By Viktoria Dendrinou

BRUSSELS--The European Union will grow less than previously forecast in 2017, the bloc's executive arm said on Wednesday, warning of risks to the bloc's economy brought on by political uncertainty and a backlash against globalization.

In its first economic forecasts since the U.K.'s June vote to leave the EU, the European Commission, the EU's executive arm, said the bloc's modest recovery would continue, but at a slower pace than originally foreseen.

In its projections, published three times a year, the commission said growth in the 28-country EU was expected to be 1.8% this year, in line with earlier forecasts. But it slashed its forecast for 2017, and now expects growth of 1.6% --0.3% lower than forecast earlier this year. In 2018, the bloc is expected to grow 1.8%.

The commission said that risks to the forecast have risen in recent months and "are clearly tilted to the downside," including as a result of the U.K. vote to leave the EU, "which has raised uncertainty and can be seen as an indicator of heightened policy risks in the current volatile political environment."

Political uncertainty has been on the rise in various parts of the EU, ranging from the U.K.'s Brexit vote, to a rise in anti-European sentiment ahead of key elections in the Netherlands, France and Germany next year.

"At a global scale, geopolitical uncertainties are pervasive, and the 'new backlash against globalization' has given rise to protectionist tendencies and political uncertainties with economic risks in their trail," said Marco Buti, the commission's top economist.

Meanwhile, the economy of the 19-country eurozone is expected to grow 1.7% this year--slightly than higher previously forecast. But the forecasts for 2017 see 1.5% growth for the common-currency area, lower than the 1.8% previously forecast. The currency bloc's economy is expected to grow by 1.7% in 2018.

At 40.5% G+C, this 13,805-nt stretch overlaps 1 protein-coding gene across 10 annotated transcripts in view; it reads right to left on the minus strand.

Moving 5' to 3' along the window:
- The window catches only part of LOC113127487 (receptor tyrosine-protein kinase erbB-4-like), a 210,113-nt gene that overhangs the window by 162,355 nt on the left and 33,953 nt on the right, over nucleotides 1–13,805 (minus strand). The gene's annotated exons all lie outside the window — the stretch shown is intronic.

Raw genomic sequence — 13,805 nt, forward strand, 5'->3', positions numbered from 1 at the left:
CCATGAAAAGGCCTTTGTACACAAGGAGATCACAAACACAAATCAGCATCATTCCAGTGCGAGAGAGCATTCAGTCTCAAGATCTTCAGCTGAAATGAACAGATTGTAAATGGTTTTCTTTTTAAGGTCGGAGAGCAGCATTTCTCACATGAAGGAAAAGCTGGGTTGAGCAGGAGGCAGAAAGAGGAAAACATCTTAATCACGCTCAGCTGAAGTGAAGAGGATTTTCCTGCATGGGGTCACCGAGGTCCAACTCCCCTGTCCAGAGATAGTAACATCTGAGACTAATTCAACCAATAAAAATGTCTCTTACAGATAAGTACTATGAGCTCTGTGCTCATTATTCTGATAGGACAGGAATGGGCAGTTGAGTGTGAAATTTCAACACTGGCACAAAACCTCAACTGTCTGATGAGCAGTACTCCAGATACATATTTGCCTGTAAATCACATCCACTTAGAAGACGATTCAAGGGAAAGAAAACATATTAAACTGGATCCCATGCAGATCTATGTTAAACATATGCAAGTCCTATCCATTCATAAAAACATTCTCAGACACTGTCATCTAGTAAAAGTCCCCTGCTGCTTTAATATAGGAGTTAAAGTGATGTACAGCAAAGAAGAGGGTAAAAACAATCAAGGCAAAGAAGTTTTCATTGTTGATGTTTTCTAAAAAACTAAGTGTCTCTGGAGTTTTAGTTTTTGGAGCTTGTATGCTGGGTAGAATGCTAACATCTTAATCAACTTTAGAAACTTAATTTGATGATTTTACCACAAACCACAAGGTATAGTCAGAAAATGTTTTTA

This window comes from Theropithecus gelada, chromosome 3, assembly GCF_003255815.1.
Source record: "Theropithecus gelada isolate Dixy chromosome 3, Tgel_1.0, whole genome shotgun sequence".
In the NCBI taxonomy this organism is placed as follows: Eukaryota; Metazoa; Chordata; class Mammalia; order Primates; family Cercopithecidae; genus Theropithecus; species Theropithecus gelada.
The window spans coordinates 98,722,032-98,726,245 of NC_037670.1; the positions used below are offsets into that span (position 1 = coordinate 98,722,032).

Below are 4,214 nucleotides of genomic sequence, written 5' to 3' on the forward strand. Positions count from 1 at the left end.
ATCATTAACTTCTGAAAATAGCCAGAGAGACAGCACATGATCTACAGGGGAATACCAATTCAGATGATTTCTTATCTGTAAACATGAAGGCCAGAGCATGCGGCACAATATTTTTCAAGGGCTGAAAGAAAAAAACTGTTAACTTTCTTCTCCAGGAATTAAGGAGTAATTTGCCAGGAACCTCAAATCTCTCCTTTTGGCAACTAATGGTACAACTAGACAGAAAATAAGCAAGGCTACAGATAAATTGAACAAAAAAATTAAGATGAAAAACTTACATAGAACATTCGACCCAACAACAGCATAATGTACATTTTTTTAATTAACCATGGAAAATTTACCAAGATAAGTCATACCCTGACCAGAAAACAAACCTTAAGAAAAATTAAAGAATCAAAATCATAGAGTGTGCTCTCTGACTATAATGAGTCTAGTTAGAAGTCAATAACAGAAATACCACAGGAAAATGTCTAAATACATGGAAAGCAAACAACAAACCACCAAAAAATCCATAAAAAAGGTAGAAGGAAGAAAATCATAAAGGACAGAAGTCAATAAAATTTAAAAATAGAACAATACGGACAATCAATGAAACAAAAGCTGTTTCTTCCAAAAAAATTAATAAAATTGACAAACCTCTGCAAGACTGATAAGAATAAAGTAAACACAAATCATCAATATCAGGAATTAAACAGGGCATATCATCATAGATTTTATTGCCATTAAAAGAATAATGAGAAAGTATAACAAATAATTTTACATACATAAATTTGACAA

"In the first months since the UK's referendum on EU membership, the euro area economy seems to have shrugged off the result, but the sharp increase in policy uncertainty associated with it is expected to persist and to weigh on economic activity over the entire forecast horizon," the commission said.

The commission said it expects the U.K. economy to grow slowly in the coming years as it charts its exit from the EU. It now forecasts growth will slow to just 1.0% in 2017--almost half the 1.9% forecast in May--this year as uncertainty over Britain's future ties to the EU weighs on spending and investment.

The British economy is expected to pick up again in 2018, with growth accelerating slightly to1.2% on the year, the commission said.

But it said it expects inflation to accelerate past the Bank of England's 2% annual target next year, to 2.5%, and to 2.6% in 2018, as a falling pound pushes up import prices. Unemployment in the U.K., currently at 4.9%, is forecast to rise to 5.6% by 2018.

The commission now expects the rate of inflation in the eurozone to be 0.3% this year, slightly up the 0.2% previously forecast. In 2017, inflation in the currency union is now seen higher at 1.4%, and 1.8% in 2018, nearing, but still below, the close-to-2% targeted by the European Central Bank.

Unemployment in the 19-country bloc is expected to fall from 10.1% this year to 9.7% in 2017 and 9.2% in 2018, a slightly improved outlook over earlier forecasts. In the EU, unemployment is seen at 8.6% this year, and falling to 8.3% next year and 7.9% in 2018.

The EU's official forecasts, which come out three times a year, serve as the foundation for budget negotiations between EU authorities in Brussels and the bloc's governments.

The EU introduced new and stricter fiscal rules in 2013 to prevent a repeat of the sovereign-debt crisis. They allow Brussels to review budgets before they are submitted to national parliaments and to ask for changes in their spending plans.

Laurence Norman in Brussels and Jason Douglas in London contributed to this article.

Write to Viktoria Dendrinou at viktoria.dendrinou@wsj.com

(END) Dow Jones Newswires

November 09, 2016 10:41 ET (15:41 GMT)

Copyright (c) 2016 Dow Jones & Company, Inc.